The People's Republic of Massachusetts is finally joining the rest of the country in mandating that all patients with HIV be reported to the state to chart the HIV epidemic. If the didn't report the feds would have withheld up to $15.1 million.
Gov. Romney of the Republic put in spending cuts for the Republic. Part of those cuts are for education and notification regarding the new insurance mandate. The governor used his emergency fiscal powers to cut $425 million. Of that a mere $2.7 million was earmarked for healthcare education.
The cuts also have stopped all admissions at the Republic's mental hospitals. It also means the letting go of about 37% of the people who do outpatient child and teen consulting. After the mental hospitals have decreased their current patient load they could be reopened. In actuality the cuts were only 1.1% and the mental health folk are using methods to get the cuts restored.
A story in the Charlotte.com website tells about Humana talking patients into joining the HMO and not just the Medicare Part D plan. After they sign up they find their physicians no longer will see them and some hospitals will not accept them. CMS has had to intervene to get the people back on standard Medicare without penalty.
The money in being a deeming authority is huge. The JCAHO grossed about $106 million its accreditation and paid out about $100 million. O'Leary was paid over $1.9 million in 2006, almost double over the prior year. Fortunately for all concerned he is retiring in 2007. The private side of the Joint took in an additional $40 million in publishing and consulting fess. This is also up about $7 million from the prior year.
The FDA has fined the American Red Cross $5.7 million for violating blood safety laws. This brings the total fines up to about $10 million for their blood practices. Remember how the Red Cross gets its money. From you and me. Top
Florida is reviewing a death at Sarasota's Memorial Hospital that may have been caused by patient restraints and the hospital did not report to the state. The incident happened August 3, 2006, and was eventually secretly reported by an unknown person to JCAHO. That started the investigation and the eventual report to the state. The hospital investigation turned up several other problems. There were two other patients in which restraints were used without documentation as to the reason and a problem with the hospital's EHR system that does not allow all systems to be connected.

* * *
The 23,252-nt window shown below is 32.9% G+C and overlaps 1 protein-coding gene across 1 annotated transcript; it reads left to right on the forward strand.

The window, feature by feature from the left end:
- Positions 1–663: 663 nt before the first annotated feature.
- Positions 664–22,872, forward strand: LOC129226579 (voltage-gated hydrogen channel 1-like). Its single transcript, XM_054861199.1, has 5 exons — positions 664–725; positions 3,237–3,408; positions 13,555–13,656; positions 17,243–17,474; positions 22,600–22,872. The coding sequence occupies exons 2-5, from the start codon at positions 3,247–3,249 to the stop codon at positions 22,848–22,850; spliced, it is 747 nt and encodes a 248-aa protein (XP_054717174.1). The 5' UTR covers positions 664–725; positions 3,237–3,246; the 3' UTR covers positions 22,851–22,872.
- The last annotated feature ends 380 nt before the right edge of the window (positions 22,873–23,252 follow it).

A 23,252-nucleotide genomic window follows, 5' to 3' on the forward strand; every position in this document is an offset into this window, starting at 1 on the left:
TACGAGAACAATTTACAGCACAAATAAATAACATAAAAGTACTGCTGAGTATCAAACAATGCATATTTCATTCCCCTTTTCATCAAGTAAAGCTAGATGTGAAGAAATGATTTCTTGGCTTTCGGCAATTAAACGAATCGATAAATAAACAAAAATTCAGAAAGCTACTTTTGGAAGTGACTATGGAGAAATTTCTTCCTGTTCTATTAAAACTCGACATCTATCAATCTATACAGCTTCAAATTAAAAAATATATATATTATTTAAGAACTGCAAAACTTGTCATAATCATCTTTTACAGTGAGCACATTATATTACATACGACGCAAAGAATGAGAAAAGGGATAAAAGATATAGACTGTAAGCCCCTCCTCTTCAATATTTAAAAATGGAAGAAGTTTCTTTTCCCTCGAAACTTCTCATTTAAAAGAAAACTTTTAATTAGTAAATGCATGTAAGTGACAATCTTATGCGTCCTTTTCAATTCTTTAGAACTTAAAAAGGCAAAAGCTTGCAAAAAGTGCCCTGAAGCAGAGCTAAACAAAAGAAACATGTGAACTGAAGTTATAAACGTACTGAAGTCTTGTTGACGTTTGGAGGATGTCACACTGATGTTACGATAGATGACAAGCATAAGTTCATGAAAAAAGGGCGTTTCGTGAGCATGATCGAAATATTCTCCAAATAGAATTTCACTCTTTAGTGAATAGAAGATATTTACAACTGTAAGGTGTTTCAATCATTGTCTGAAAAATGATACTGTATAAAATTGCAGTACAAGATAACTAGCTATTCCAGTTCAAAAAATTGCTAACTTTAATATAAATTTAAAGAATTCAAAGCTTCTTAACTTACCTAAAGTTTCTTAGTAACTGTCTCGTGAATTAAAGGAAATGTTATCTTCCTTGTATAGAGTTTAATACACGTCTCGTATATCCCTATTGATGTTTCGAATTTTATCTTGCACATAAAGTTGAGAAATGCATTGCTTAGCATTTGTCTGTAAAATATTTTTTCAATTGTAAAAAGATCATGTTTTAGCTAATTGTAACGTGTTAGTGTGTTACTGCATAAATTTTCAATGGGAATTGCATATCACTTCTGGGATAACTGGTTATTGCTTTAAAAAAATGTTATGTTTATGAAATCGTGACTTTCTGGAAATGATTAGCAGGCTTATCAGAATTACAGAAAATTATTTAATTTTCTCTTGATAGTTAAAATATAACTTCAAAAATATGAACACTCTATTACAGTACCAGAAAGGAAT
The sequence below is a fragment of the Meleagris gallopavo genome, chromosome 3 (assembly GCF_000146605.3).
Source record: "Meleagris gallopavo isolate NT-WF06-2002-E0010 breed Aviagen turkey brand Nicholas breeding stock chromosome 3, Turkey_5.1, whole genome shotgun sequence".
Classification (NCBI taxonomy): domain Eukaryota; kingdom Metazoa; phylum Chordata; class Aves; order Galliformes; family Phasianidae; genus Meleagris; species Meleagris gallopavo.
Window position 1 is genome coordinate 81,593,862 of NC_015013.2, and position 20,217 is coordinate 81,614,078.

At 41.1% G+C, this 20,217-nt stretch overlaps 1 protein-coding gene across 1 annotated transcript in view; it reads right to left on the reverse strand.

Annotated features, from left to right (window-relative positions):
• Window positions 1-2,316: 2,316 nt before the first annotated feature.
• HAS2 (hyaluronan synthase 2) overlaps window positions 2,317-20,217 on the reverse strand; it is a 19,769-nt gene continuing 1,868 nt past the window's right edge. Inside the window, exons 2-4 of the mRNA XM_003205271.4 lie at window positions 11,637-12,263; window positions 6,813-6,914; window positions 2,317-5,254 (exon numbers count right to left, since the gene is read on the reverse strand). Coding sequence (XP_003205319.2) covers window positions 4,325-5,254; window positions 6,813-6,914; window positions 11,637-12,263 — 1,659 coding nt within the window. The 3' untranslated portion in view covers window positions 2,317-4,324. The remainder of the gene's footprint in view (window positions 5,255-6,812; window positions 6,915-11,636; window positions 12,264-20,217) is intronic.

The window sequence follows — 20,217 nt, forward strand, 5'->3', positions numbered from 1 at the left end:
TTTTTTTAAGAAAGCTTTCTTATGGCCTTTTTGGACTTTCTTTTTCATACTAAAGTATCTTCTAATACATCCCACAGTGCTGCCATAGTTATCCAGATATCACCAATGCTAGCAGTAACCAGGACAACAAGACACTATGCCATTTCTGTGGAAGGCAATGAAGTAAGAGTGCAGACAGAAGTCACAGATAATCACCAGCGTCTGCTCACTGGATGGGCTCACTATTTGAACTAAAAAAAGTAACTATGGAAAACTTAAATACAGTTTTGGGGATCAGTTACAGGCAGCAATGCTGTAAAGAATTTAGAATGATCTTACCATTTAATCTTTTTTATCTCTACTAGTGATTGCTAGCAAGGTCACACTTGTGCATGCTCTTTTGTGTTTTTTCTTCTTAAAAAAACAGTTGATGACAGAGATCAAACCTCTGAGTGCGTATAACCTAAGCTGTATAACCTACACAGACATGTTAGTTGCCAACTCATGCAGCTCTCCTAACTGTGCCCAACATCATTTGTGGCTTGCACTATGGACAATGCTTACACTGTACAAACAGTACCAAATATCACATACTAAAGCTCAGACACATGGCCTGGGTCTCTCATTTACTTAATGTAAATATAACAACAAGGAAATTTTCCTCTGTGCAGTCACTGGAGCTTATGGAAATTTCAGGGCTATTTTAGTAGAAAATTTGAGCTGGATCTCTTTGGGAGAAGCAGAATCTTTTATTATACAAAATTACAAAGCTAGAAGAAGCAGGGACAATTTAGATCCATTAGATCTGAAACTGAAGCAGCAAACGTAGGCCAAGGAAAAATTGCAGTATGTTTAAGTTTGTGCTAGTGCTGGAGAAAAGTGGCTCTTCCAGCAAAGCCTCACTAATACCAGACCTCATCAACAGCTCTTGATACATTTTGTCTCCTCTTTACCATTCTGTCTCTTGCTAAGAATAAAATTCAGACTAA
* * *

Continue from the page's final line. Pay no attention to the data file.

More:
The consulting group Ernst & Young has issued a report that states the IRS should accept a written report from hospitals on community benefit and not just have to answer a yes or no questionnaire. The company was hired by the AHA.
The GAO wants less payments from CMS to ambulatory surgery centers since they are done at a lower cost than the hospital. The CMS has stated that they would pay about 62% of the outpatient hospital rate but the ASCs want 84%. Top
Dr. Michael Wipf, a urologist, took out a 7 year old girl's ovaries unnecessarily. He believed the child had a disease that affected the ovaries but the ovaries were normal on pathological inspection. The state fine Dr. Wipf $2500 for his mistake. The physician has also reached a med mal settlement with the family. He was also ordered to consult with others in any other intersex cases and to complete extra courses in pediatric urology. Top
Medicare (CMS) has published new requirements for completion
of H&P, verbal orders, securing meds and completion of post anesthesia
evals. They are as follows:
Verbal Orders For the next five years they must be signed, dated and timed by either the primary physician or the person actually giving the order. After that only the person actually giving the order can sign, date and time. The order must be done within 48 hours unless there is a state law to the contrary.
Maintaining Medications The drugs must be kept in a secure location and locked if appropriate.
Postanesthesia evaluation The new rule allows any individual qualified to administer anesthesia and not just the person who actually did the anesthesia to write the note.
CMS also released new rules for discharge. Institutions must now tell admitted patients within two days about their discharge rights. The signed initial form must be given to all patients two days prior to discharge if there has been two days between the original and the discharge. If a patient wants a QIO review of the discharge, the hospital must give a detailed report to the patient. This rule is effective 7/1/07. Top
DISCLAIMER: Although this article is updated periodically, it reflects the author's point of view at the time of publication. Nothing in this article constitutes legal advice. Readers should consult with their own legal counsel before acting on any of the information presented.